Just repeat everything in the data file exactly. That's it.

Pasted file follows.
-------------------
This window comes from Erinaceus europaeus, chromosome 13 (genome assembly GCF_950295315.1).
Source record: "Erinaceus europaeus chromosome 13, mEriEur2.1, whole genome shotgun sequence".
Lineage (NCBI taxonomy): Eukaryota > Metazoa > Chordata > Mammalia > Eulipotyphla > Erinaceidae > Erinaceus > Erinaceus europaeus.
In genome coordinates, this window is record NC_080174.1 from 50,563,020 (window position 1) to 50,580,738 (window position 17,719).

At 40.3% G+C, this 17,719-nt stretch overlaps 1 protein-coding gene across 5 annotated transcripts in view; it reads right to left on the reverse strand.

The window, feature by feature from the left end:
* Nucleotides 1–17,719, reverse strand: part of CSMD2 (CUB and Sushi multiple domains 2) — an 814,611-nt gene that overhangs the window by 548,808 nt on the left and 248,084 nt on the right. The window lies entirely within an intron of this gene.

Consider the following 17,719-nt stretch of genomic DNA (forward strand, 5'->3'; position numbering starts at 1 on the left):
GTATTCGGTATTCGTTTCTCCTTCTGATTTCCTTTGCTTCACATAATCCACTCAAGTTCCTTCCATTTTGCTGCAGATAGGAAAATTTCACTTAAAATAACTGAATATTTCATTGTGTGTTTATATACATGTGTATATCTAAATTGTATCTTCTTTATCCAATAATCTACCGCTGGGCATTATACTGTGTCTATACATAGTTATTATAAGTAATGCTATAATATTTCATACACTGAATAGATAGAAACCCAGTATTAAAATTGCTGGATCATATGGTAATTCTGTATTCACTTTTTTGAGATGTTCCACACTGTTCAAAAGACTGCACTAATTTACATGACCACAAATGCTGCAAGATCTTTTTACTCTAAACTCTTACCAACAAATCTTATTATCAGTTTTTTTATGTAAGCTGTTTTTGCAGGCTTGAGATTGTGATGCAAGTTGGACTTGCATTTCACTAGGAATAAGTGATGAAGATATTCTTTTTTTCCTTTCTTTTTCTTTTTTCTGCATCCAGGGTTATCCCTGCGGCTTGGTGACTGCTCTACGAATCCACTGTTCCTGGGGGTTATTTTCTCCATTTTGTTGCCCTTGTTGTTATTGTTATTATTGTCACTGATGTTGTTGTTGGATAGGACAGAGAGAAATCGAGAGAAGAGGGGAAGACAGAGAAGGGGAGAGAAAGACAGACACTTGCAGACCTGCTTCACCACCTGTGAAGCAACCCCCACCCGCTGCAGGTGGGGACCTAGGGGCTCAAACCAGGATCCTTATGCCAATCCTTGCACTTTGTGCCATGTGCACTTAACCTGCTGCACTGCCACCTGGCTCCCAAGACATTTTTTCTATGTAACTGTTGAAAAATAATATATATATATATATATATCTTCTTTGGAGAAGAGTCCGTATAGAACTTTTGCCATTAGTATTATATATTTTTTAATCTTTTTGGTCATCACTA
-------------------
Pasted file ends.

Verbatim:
This window comes from Erinaceus europaeus, chromosome 13 (genome assembly GCF_950295315.1).
Source record: "Erinaceus europaeus chromosome 13, mEriEur2.1, whole genome shotgun sequence".
Lineage (NCBI taxonomy): Eukaryota > Metazoa > Chordata > Mammalia > Eulipotyphla > Erinaceidae > Erinaceus > Erinaceus europaeus.
In genome coordinates, this window is record NC_080174.1 from 50,563,020 (window position 1) to 50,580,738 (window position 17,719).

At 40.3% G+C, this 17,719-nt stretch overlaps 1 protein-coding gene across 5 annotated transcripts in view; it reads right to left on the reverse strand.

The window, feature by feature from the left end:
* Nucleotides 1–17,719, reverse strand: part of CSMD2 (CUB and Sushi multiple domains 2) — an 814,611-nt gene that overhangs the window by 548,808 nt on the left and 248,084 nt on the right. The window lies entirely within an intron of this gene.

Consider the following 17,719-nt stretch of genomic DNA (forward strand, 5'->3'; position numbering starts at 1 on the left):
GTATTCGGTATTCGTTTCTCCTTCTGATTTCCTTTGCTTCACATAATCCACTCAAGTTCCTTCCATTTTGCTGCAGATAGGAAAATTTCACTTAAAATAACTGAATATTTCATTGTGTGTTTATATACATGTGTATATCTAAATTGTATCTTCTTTATCCAATAATCTACCGCTGGGCATTATACTGTGTCTATACATAGTTATTATAAGTAATGCTATAATATTTCATACACTGAATAGATAGAAACCCAGTATTAAAATTGCTGGATCATATGGTAATTCTGTATTCACTTTTTTGAGATGTTCCACACTGTTCAAAAGACTGCACTAATTTACATGACCACAAATGCTGCAAGATCTTTTTACTCTAAACTCTTACCAACAAATCTTATTATCAGTTTTTTTATGTAAGCTGTTTTTGCAGGCTTGAGATTGTGATGCAAGTTGGACTTGCATTTCACTAGGAATAAGTGATGAAGATATTCTTTTTTTCCTTTCTTTTTCTTTTTTCTGCATCCAGGGTTATCCCTGCGGCTTGGTGACTGCTCTACGAATCCACTGTTCCTGGGGGTTATTTTCTCCATTTTGTTGCCCTTGTTGTTATTGTTATTATTGTCACTGATGTTGTTGTTGGATAGGACAGAGAGAAATCGAGAGAAGAGGGGAAGACAGAGAAGGGGAGAGAAAGACAGACACTTGCAGACCTGCTTCACCACCTGTGAAGCAACCCCCACCCGCTGCAGGTGGGGACCTAGGGGCTCAAACCAGGATCCTTATGCCAATCCTTGCACTTTGTGCCATGTGCACTTAACCTGCTGCACTGCCACCTGGCTCCCAAGACATTTTTTCTATGTAACTGTTGAAAAATAATATATATATATATATATATCTTCTTTGGAGAAGAGTCCGTATAGAACTTTTGCCATTAGTATTATATATTTTTTAATCTTTTTGGTCATCACTA